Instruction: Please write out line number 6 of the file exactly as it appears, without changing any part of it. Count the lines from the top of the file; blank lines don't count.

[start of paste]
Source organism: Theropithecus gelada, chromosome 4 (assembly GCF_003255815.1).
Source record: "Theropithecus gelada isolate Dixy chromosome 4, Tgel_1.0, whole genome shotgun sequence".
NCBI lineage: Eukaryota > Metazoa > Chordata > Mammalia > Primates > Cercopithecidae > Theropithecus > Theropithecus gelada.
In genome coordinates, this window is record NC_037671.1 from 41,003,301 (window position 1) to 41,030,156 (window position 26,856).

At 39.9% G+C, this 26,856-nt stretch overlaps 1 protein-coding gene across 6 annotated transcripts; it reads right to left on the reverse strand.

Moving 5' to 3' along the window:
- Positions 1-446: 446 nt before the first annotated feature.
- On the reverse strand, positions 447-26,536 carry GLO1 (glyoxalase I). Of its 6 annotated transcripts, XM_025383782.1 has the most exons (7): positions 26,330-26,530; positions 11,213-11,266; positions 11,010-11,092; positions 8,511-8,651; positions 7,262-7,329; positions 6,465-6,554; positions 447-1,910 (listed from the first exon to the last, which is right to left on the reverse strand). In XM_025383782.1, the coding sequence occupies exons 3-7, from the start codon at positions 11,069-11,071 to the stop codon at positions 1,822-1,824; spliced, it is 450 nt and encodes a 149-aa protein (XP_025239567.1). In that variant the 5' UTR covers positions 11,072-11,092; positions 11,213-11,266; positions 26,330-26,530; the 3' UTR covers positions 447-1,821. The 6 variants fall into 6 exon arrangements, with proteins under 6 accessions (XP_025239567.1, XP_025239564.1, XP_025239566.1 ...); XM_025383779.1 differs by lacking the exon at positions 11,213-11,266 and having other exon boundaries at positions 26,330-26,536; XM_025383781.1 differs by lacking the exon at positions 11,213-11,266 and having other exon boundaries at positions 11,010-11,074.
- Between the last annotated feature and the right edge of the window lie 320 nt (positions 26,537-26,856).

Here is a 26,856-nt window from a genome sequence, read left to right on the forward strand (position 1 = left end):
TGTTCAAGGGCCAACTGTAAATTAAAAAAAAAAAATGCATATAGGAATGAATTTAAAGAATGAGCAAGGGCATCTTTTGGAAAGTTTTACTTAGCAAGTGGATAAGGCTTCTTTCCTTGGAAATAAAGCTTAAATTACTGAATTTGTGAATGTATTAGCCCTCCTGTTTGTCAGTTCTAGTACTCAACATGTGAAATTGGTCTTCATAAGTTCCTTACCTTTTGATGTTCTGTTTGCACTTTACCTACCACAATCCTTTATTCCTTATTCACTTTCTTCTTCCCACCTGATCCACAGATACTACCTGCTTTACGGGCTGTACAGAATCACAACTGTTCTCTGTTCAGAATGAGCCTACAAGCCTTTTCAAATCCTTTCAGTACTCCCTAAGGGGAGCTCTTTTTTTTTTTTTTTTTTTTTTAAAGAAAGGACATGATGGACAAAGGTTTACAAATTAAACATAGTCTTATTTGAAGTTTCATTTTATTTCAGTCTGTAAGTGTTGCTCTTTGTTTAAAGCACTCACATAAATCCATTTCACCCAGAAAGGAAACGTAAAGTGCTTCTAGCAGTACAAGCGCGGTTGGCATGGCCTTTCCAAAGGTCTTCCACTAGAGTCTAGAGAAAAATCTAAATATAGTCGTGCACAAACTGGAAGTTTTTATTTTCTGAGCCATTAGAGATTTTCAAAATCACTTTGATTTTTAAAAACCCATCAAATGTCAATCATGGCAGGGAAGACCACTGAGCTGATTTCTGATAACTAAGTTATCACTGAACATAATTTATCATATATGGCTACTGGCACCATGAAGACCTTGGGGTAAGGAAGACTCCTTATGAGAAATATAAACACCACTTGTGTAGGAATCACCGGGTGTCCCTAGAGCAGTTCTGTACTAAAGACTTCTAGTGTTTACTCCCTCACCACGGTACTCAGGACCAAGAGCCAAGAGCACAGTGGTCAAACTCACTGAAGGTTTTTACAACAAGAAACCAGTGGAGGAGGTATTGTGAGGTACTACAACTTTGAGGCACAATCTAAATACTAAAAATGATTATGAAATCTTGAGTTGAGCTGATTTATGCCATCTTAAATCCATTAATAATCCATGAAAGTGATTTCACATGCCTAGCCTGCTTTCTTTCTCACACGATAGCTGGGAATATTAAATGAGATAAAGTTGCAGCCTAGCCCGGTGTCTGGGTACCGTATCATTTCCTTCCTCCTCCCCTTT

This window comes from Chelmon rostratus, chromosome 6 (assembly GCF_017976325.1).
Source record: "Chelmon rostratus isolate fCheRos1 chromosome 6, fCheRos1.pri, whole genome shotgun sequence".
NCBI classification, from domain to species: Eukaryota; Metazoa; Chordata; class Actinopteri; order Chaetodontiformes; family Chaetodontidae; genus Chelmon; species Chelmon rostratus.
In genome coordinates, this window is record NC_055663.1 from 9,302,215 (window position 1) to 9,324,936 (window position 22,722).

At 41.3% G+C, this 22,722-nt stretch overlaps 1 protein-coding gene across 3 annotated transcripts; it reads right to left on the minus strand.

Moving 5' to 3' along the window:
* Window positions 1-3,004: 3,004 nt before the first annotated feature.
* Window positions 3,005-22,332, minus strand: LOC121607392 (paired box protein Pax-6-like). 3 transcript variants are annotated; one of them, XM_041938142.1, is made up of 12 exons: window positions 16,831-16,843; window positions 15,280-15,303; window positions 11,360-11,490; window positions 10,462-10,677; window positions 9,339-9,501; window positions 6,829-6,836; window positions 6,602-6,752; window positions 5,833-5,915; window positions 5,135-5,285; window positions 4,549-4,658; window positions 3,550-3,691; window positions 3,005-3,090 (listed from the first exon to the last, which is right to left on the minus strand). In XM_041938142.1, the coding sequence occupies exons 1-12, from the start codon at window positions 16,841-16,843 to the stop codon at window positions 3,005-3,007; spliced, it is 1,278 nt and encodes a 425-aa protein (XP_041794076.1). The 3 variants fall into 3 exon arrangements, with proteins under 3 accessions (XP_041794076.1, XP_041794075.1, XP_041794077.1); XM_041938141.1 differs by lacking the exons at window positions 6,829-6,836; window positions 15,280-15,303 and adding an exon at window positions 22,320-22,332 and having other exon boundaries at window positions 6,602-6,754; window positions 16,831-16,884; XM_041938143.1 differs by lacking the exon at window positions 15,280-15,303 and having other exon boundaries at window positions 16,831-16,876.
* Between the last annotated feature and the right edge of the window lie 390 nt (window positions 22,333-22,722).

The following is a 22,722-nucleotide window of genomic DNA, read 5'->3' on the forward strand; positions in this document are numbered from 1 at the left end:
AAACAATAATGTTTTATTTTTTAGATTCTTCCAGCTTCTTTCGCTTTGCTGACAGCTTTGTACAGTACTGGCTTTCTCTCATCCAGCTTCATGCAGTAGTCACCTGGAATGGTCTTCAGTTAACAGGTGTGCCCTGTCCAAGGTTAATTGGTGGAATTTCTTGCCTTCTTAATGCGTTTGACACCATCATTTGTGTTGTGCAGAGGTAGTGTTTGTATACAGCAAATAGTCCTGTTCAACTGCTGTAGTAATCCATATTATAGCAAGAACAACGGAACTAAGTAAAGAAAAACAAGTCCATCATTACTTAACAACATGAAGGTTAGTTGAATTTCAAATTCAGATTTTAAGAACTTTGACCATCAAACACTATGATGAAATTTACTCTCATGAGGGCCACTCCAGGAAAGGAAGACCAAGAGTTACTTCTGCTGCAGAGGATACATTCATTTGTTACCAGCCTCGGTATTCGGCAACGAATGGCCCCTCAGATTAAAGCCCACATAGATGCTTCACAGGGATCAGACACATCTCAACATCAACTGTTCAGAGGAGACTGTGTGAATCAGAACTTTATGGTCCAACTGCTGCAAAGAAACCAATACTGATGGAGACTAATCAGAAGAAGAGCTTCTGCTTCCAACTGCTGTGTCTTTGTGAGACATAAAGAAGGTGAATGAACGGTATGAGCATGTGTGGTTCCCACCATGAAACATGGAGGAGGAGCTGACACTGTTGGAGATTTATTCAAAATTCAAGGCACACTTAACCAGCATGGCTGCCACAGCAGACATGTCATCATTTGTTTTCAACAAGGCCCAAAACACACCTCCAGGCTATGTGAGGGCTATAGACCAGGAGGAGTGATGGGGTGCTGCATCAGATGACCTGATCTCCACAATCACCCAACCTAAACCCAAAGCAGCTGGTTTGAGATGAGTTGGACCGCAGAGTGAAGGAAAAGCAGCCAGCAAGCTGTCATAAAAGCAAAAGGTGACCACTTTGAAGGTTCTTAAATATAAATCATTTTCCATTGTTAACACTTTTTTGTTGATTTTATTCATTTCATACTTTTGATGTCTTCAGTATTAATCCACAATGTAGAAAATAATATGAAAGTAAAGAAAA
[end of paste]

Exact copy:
Moving 5' to 3' along the window: